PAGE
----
Pioneering Black designer Patrick Kelly, whose playful work addressed racial stereotypes head on, will be celebrated in a newly expanded exhibition opening Oct. 23 at the de Young Museum in San Francisco, putting his brand in context of today’s conversations about racism and gender identity.
“Patrick Kelly: Runway of Love” was originally organized by the Philadelphia Museum of Art in 2014, but has been expanded for its West Coast debut, which will coincide with the publication of the first book about the designer, with contributions by international scholars and critics, including André Leon Talley, as well as oral histories.
During his brief career in the 1980s, cut short by AIDS, Kelly became the first American and the first Black designer to be voted into the Chambre Syndicale du Pret-a-Porter des Couturiers et des Createurs de Mode, which allowed him to show during Paris Fashion Week. He moved to Paris in 1980 at the suggestion of Pat Cleveland, and Yves Saint Laurent chairman Pierre Bergé personally sponsored Kelly in 1988 to form the Paris-based women’s wear house Patrick Kelly Paris.
The exhibition will feature 80 fully accessorized ensembles, dating from 1984 to 1990, highlighting his inclusion of models of all races and sizes, as well as sketches and collages, and pieces from the designer’s controversial collection of racial-stereotyping Black memorabilia, much of it acquired at Paris flea markets.
“He was a trailblazer.…He was born in Vicksburg, Miss., during the time of the segregated South, grew out of that most racist violent environment, and worked his way to Atlanta, to New York and to become the toast of Paris who had a successful multimillion-dollar company when he died,” said Laura Camerlengo, associate curator of costume and textile arts at the Fine Arts Museums of San Francisco. “And remarkably, he was lauded with accolades while being and remaining one of the few designers of any color to directly address race in his work.”
Since his death in 1990, Kelly’s name has become a rallying cry for designers of color, who launched The Kelly Initiative, an open letter to the Council of Fashion Designers of America in 2020 demanding more transparency and inclusivity in the fashion industry.
“In his time, Patrick was celebrated for re-appropriating racist imagery and reclaiming it, but he was also derided by some people,” Camerlengo said.
The San Francisco exhibition will bring in contemporary dialogue about the designer’s Black memorabilia collection and his aesthetic incorporating slinky body-con dresses, denim, bandana prints, Black baby-doll brooches and church lady-inspired looks.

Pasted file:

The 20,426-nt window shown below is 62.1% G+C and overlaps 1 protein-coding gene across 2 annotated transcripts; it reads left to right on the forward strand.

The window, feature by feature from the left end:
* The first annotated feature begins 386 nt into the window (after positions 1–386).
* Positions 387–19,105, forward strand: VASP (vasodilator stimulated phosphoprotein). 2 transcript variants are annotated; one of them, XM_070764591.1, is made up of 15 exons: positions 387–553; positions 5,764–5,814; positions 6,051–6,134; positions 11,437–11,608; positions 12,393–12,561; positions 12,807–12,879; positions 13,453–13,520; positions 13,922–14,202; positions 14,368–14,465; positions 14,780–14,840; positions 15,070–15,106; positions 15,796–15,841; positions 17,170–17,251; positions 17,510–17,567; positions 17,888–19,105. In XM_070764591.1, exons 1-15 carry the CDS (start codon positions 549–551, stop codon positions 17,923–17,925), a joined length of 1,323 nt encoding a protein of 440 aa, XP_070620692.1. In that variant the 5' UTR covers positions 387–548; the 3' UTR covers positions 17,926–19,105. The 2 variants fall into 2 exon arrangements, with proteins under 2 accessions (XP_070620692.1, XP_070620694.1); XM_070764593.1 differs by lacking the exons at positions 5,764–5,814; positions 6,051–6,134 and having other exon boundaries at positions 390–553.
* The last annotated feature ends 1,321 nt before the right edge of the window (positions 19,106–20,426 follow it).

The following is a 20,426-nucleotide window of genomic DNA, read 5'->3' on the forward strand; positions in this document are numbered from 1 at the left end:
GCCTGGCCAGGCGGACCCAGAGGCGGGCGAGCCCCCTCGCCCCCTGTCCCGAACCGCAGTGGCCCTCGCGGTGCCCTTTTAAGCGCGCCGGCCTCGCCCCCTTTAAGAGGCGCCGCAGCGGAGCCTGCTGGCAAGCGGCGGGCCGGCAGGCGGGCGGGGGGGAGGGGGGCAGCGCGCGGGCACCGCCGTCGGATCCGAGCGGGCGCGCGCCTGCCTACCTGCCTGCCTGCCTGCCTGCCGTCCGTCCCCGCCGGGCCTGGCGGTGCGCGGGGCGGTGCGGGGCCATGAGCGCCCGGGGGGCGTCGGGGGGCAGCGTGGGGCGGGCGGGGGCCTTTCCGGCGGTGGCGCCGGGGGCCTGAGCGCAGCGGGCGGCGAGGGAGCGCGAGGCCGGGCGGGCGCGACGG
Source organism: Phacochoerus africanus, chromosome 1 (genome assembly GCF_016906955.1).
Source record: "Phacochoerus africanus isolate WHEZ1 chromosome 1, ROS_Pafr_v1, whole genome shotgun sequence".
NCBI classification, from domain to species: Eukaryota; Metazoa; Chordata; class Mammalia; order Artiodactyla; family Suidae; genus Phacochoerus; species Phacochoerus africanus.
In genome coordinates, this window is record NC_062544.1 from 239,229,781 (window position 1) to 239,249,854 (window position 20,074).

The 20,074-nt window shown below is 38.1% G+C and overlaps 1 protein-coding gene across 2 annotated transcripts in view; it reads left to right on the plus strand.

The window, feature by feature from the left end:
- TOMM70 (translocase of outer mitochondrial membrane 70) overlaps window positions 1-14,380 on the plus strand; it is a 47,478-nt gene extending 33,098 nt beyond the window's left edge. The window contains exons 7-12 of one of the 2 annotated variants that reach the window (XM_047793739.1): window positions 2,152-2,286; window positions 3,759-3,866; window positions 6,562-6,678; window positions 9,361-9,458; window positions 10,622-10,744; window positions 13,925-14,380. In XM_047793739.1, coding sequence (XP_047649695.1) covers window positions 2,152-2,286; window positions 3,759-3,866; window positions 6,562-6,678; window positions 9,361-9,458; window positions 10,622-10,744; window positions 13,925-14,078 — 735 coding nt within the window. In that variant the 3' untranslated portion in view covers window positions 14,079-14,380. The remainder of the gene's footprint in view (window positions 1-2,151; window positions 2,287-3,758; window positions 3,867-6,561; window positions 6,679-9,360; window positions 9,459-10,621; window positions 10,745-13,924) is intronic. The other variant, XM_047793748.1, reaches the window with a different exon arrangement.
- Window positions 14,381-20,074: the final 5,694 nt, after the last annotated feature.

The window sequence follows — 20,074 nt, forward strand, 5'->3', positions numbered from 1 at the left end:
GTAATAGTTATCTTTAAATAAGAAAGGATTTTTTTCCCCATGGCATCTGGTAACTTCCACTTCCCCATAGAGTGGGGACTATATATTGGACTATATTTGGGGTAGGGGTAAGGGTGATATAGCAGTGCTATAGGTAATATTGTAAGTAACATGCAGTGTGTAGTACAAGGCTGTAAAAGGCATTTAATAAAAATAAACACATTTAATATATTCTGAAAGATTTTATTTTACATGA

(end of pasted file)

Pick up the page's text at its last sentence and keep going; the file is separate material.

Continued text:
“This material not only inspired his brand and his logo but the environment in which he worked. There’s a spread from Architectural Digest of his studio and home, and you can see the memorabilia interspersed around him. We’re also going to look at the historical roots of his designs, such as overalls, which were commonly worn by Southern sharecroppers and later by Black civil rights activists,” she said.
Kelly was the rare American designer of color to be backed financially by an American conglomerate, funded by Warnaco beginning in 1987.
“He was tremendously well celebrated in France, and his designs were popular in the U.S., but there was hesitation in including designs that were racially charged. For example, his shopping bags were not used in the U.S., they had the golliwog logo on them, and imagery that had roots in systemic racism was uncomfortable here,” explained Camerlengo. “That being said, in San Francisco, for example, his work had strong resonance, and was embraced by local boutiques and department stores. Macy’s and Nordstrom did tons of ads with his work, hosted meet-and-greets with Kelly, and he would be mobbed. There is a woman, Mary Ann Wheaton, the former president of Patrick Kelly Inc. [who tells a story]…about a woman who purchased a jacket off her back. To keep warm, she had to wear a tablecloth back to the Fairmont Hotel.”
His designs were also embraced by celebrities, including Princess Diana, Grace Jones, Gloria Steinem, Madonna, Cicely Tyson and Bette Davis, who famously wore Kelly’s question mark dress on “Late Show with David Letterman,” and used it to turn the tables on the TV host and interview him.
Camerlengo sees reverberations of his spirit in fashion today. “Pyer Moss as a label, and Kerby Jean-Raymond as a designer is looking at the brutalization of Black bodies and reclaiming that in his designs and presentations. But the aesthetic of Kelly, the buttons, the bows, the bodycon dressing, has become pervasive in broader fashion design perhaps without people realizing where they came from.”
Love was at the center of his work, and each of his runway shows opened with a model spray-painting a heart on the back wall of the stage.
“I conducted oral histories of 40 of his friends and colleagues, and every time I spoke to someone I remember them feeling such joy — and that comes from Kelly himself,” Camerlengo said. “In the wake of COVID-19, I think we can all benefit from those feelings.”